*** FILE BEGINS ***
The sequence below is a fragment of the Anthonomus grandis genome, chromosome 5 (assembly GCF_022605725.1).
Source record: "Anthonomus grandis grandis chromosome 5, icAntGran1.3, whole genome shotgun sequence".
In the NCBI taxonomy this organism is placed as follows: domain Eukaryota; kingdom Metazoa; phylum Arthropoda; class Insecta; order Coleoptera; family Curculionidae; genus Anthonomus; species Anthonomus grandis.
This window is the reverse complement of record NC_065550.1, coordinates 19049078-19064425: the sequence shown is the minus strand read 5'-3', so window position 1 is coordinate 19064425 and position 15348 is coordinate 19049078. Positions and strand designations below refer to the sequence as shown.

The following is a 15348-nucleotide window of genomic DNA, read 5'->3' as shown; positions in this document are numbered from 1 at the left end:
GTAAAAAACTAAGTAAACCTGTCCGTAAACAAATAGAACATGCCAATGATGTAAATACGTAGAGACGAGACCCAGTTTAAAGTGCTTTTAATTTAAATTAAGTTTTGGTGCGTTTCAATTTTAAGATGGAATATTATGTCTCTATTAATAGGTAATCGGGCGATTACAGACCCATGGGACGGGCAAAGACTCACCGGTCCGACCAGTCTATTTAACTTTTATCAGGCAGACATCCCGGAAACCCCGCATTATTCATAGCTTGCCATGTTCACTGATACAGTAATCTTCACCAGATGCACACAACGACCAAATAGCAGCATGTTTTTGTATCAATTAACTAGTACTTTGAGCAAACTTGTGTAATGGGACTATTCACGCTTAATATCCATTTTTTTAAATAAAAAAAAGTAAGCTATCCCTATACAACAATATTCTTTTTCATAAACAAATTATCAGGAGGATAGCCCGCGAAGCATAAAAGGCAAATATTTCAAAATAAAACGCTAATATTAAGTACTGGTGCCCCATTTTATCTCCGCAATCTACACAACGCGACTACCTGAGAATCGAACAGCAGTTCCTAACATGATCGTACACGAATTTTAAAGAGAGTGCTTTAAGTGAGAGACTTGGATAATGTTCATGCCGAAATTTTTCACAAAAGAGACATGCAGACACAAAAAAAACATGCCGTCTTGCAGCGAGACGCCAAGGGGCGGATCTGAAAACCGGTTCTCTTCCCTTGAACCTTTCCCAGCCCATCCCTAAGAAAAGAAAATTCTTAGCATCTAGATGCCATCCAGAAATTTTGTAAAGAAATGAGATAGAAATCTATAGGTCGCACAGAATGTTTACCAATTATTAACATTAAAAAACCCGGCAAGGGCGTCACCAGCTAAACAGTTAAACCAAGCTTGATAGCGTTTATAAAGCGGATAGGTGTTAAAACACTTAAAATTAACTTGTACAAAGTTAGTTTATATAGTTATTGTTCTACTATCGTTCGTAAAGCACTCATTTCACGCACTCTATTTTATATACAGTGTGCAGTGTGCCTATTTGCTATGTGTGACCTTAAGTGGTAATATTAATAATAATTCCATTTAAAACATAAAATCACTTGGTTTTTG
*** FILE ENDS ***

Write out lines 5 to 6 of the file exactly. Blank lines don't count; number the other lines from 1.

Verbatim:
The following is a 15348-nucleotide window of genomic DNA, read 5'->3' as shown; positions in this document are numbered from 1 at the left end:
GTAAAAAACTAAGTAAACCTGTCCGTAAACAAATAGAACATGCCAATGATGTAAATACGTAGAGACGAGACCCAGTTTAAAGTGCTTTTAATTTAAATTAAGTTTTGGTGCGTTTCAATTTTAAGATGGAATATTATGTCTCTATTAATAGGTAATCGGGCGATTACAGACCCATGGGACGGGCAAAGACTCACCGGTCCGACCAGTCTATTTAACTTTTATCAGGCAGACATCCCGGAAACCCCGCATTATTCATAGCTTGCCATGTTCACTGATACAGTAATCTTCACCAGATGCACACAACGACCAAATAGCAGCATGTTTTTGTATCAATTAACTAGTACTTTGAGCAAACTTGTGTAATGGGACTATTCACGCTTAATATCCATTTTTTTAAATAAAAAAAAGTAAGCTATCCCTATACAACAATATTCTTTTTCATAAACAAATTATCAGGAGGATAGCCCGCGAAGCATAAAAGGCAAATATTTCAAAATAAAACGCTAATATTAAGTACTGGTGCCCCATTTTATCTCCGCAATCTACACAACGCGACTACCTGAGAATCGAACAGCAGTTCCTAACATGATCGTACACGAATTTTAAAGAGAGTGCTTTAAGTGAGAGACTTGGATAATGTTCATGCCGAAATTTTTCACAAAAGAGACATGCAGACACAAAAAAAACATGCCGTCTTGCAGCGAGACGCCAAGGGGCGGATCTGAAAACCGGTTCTCTTCCCTTGAACCTTTCCCAGCCCATCCCTAAGAAAAGAAAATTCTTAGCATCTAGATGCCATCCAGAAATTTTGTAAAGAAATGAGATAGAAATCTATAGGTCGCACAGAATGTTTACCAATTATTAACATTAAAAAACCCGGCAAGGGCGTCACCAGCTAAACAGTTAAACCAAGCTTGATAGCGTTTATAAAGCGGATAGGTGTTAAAACACTTAAAATTAACTTGTACAAAGTTAGTTTATATAGTTATTGTTCTACTATCGTTCGTAAAGCACTCATTTCACGCACTCTATTTTATATACAGTGTGCAGTGTGCCTATTTGCTATGTGTGACCTTAAGTGGTAATATTAATAATAATTCCATTTAAAACATAAAATCACTTGGTTTTTG